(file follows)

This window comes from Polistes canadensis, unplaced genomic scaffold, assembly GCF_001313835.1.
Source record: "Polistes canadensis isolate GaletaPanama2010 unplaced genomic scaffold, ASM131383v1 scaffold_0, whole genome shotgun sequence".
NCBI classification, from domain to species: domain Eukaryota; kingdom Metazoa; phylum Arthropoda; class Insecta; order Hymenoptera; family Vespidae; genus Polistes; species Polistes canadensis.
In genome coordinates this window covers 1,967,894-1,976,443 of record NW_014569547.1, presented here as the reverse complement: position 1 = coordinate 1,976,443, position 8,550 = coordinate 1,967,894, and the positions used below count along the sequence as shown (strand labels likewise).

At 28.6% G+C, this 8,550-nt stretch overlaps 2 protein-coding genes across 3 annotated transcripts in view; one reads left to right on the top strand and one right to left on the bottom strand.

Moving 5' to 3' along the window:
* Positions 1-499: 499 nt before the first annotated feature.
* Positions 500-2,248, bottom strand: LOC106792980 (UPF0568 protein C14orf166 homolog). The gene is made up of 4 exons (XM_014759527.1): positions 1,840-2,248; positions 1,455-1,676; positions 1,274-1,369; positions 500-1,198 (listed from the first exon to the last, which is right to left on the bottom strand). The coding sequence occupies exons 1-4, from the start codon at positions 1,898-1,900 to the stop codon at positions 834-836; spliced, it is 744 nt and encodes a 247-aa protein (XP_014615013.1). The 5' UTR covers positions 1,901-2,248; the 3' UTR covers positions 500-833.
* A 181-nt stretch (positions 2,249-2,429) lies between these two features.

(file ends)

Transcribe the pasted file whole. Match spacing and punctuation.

This window comes from Polistes canadensis, unplaced genomic scaffold, assembly GCF_001313835.1.
Source record: "Polistes canadensis isolate GaletaPanama2010 unplaced genomic scaffold, ASM131383v1 scaffold_0, whole genome shotgun sequence".
NCBI classification, from domain to species: domain Eukaryota; kingdom Metazoa; phylum Arthropoda; class Insecta; order Hymenoptera; family Vespidae; genus Polistes; species Polistes canadensis.
In genome coordinates this window covers 1,967,894-1,976,443 of record NW_014569547.1, presented here as the reverse complement: position 1 = coordinate 1,976,443, position 8,550 = coordinate 1,967,894, and the positions used below count along the sequence as shown (strand labels likewise).

At 28.6% G+C, this 8,550-nt stretch overlaps 2 protein-coding genes across 3 annotated transcripts in view; one reads left to right on the top strand and one right to left on the bottom strand.

Moving 5' to 3' along the window:
* Positions 1-499: 499 nt before the first annotated feature.
* Positions 500-2,248, bottom strand: LOC106792980 (UPF0568 protein C14orf166 homolog). The gene is made up of 4 exons (XM_014759527.1): positions 1,840-2,248; positions 1,455-1,676; positions 1,274-1,369; positions 500-1,198 (listed from the first exon to the last, which is right to left on the bottom strand). The coding sequence occupies exons 1-4, from the start codon at positions 1,898-1,900 to the stop codon at positions 834-836; spliced, it is 744 nt and encodes a 247-aa protein (XP_014615013.1). The 5' UTR covers positions 1,901-2,248; the 3' UTR covers positions 500-833.
* A 181-nt stretch (positions 2,249-2,429) lies between these two features.